HP has a plan to offset its declining printer revenue: Buy the printing business of Samsung Electronics.
It hopes the deal, valued at US$1.05 billion, will help it enlarge its position in the market for photocopiers, which it values at $55 billion annually.
The key to this, HP says, is Samsung's portfolio of multi-function laser printers, capable of handling A3 paper.
Along with the printers, HP will also acquire a portfolio of 6,500 printing patents and a staff of 6,000, including 1,300 researchers and engineers.
In buying Samsung's laser printing expertise, HP could be seeking to reduce its reliance on Canon, which today supplies all HP's laser printer mechanisms and cartridges. Canon and HP said their existing partnership will continue, however.
Samsung is a minnow in the printing business compared to HP: Its printer revenue was less than one-tenth that of HP's in the last fiscal year.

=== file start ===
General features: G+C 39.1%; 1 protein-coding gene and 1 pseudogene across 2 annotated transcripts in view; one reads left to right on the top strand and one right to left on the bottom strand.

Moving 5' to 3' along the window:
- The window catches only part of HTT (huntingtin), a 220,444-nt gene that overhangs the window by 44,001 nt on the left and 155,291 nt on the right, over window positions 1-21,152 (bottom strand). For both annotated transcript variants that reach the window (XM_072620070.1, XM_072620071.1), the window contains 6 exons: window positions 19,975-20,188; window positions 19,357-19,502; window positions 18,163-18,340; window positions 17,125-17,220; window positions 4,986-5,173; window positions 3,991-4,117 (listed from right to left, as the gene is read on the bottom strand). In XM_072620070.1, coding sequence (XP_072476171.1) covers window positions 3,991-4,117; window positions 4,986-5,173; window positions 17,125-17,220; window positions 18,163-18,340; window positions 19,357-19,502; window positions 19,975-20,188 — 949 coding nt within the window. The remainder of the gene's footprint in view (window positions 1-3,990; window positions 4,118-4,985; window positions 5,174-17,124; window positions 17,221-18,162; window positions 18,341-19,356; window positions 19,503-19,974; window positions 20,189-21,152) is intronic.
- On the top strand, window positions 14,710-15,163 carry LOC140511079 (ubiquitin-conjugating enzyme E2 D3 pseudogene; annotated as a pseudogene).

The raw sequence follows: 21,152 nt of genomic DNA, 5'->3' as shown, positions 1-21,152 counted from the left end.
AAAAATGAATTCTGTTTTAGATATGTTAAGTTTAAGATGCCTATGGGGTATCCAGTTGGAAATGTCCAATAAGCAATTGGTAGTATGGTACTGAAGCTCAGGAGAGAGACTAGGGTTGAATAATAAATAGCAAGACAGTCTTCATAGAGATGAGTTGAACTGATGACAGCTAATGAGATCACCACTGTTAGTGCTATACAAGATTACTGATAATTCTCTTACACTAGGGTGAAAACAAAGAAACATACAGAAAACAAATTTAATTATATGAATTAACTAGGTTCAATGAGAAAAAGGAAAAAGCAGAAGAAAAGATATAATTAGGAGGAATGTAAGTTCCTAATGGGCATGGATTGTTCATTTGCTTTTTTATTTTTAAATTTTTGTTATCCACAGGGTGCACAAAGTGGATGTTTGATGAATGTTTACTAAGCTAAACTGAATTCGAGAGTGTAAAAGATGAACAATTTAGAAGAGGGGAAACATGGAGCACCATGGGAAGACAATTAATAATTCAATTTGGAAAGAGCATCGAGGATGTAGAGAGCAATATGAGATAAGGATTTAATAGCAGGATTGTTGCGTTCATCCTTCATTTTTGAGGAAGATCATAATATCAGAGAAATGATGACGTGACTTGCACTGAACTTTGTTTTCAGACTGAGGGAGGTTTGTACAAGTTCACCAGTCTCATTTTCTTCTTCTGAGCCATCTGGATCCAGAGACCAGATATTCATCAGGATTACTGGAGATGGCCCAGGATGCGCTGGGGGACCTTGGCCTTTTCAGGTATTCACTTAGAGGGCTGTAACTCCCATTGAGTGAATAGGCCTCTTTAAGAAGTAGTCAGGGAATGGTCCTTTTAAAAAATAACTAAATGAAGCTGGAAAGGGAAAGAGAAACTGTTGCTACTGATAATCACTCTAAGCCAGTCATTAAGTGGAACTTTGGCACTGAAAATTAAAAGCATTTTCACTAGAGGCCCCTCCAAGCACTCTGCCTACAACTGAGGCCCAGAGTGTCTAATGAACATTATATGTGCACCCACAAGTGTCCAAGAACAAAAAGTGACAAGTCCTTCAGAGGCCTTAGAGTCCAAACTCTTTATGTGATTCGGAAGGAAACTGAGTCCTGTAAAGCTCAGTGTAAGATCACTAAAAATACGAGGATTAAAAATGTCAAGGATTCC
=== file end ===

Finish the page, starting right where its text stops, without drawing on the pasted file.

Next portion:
Printing activities don't usually get a separate line in Samsung's annual reports, where they are grouped with its visual display, digital appliances and health and medical equipment businesses as part of its consumer electronics division.
However, on Monday the company said its printer business brought in 2 trillion Korean won (around $1.8 billion) in 2015.
HP reported revenue of $21.2 billion for its printing segment in the year to Oct. 31, 2015, shrinking at 8.5 percent year on year.
Now separated from Hewlett Packard Enterprise, HP's revenue continues to decline. For the three months to July 31, it reported printing revenue of $4.4 billion, down 14 percent, out of total revenue of $11.9 billion.
Join the CIO Australia group on LinkedIn. The group is open to CIOs, IT Directors, COOs, CTOs and senior IT managers.